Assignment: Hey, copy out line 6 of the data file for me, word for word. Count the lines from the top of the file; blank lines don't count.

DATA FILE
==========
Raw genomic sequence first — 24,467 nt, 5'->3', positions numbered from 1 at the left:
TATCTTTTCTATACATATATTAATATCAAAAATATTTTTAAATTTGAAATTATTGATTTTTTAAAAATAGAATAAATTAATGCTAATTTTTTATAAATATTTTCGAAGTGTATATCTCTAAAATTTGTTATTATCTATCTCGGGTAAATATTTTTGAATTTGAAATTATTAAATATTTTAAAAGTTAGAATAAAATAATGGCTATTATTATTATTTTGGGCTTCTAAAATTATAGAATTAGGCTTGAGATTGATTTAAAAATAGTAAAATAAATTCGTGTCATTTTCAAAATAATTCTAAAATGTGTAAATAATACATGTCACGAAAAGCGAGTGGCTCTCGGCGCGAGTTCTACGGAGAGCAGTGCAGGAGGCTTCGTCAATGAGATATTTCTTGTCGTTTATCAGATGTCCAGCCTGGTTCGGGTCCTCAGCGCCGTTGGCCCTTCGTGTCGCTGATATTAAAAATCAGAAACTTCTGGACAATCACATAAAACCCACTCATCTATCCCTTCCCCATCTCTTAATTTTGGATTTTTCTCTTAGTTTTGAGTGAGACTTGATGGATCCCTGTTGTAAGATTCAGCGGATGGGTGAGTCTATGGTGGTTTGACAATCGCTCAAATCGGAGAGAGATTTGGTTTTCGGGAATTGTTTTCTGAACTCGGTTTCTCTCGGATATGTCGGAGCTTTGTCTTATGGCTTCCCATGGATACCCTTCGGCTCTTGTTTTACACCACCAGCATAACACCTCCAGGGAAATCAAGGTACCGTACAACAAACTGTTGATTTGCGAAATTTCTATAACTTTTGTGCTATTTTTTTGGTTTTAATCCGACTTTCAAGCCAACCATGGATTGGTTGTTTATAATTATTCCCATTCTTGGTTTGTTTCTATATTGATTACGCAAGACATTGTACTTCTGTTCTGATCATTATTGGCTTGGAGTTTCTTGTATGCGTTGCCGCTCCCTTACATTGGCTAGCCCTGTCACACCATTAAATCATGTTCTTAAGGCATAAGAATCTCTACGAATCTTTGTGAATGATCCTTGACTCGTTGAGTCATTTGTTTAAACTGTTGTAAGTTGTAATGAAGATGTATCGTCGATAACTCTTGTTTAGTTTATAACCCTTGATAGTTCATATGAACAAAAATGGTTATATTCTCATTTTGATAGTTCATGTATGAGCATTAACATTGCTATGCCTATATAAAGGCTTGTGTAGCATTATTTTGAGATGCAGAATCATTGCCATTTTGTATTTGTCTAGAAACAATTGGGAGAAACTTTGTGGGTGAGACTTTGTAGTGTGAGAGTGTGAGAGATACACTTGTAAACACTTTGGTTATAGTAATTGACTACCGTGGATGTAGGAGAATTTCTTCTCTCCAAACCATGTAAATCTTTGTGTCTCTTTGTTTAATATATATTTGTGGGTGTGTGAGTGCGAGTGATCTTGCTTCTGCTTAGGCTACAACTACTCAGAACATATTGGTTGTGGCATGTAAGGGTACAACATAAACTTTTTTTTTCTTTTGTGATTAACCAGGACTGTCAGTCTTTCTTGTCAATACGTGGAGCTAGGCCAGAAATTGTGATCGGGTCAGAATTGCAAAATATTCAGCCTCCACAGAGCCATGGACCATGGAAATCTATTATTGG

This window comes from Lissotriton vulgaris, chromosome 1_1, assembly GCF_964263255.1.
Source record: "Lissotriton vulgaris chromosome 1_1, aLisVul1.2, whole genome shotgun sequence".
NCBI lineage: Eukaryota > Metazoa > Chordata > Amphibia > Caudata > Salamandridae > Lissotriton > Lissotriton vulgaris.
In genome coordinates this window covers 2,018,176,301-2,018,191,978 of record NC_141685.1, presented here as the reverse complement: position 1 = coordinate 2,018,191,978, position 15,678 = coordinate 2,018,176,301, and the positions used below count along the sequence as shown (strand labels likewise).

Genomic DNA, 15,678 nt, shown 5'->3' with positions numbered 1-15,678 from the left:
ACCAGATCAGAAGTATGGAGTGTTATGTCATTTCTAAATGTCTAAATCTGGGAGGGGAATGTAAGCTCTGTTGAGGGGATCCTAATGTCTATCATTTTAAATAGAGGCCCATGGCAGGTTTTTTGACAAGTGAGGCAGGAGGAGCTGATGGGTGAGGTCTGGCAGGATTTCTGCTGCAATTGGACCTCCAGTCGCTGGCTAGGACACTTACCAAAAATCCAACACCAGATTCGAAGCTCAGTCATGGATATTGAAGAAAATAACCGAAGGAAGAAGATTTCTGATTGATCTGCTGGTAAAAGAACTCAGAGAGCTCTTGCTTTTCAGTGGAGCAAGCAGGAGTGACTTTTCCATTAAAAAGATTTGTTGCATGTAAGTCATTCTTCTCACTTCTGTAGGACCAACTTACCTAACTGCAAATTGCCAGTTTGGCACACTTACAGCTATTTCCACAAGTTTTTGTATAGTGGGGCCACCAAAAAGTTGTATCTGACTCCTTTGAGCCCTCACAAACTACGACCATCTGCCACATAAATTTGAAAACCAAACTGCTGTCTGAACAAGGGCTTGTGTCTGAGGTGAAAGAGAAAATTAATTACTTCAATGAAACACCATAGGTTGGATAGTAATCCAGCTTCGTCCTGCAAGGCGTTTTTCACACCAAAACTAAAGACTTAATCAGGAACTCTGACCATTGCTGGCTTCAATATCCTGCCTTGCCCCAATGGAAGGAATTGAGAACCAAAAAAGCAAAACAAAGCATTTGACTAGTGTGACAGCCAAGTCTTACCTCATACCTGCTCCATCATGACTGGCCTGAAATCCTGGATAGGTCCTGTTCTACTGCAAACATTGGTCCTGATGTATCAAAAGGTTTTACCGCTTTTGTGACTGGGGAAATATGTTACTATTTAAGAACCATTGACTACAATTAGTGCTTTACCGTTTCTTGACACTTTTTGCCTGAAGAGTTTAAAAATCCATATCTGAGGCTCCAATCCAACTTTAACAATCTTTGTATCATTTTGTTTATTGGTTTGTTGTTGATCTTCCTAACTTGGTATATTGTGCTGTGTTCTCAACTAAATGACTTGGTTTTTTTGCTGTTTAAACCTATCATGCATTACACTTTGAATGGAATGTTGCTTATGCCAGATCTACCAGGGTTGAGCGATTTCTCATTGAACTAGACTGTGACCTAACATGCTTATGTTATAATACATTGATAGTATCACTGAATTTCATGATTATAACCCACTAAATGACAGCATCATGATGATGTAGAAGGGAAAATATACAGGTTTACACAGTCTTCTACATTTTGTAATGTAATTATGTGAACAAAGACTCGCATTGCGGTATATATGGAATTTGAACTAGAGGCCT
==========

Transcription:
In genome coordinates this window covers 2,018,176,301-2,018,191,978 of record NC_141685.1, presented here as the reverse complement: position 1 = coordinate 2,018,191,978, position 15,678 = coordinate 2,018,176,301, and the positions used below count along the sequence as shown (strand labels likewise).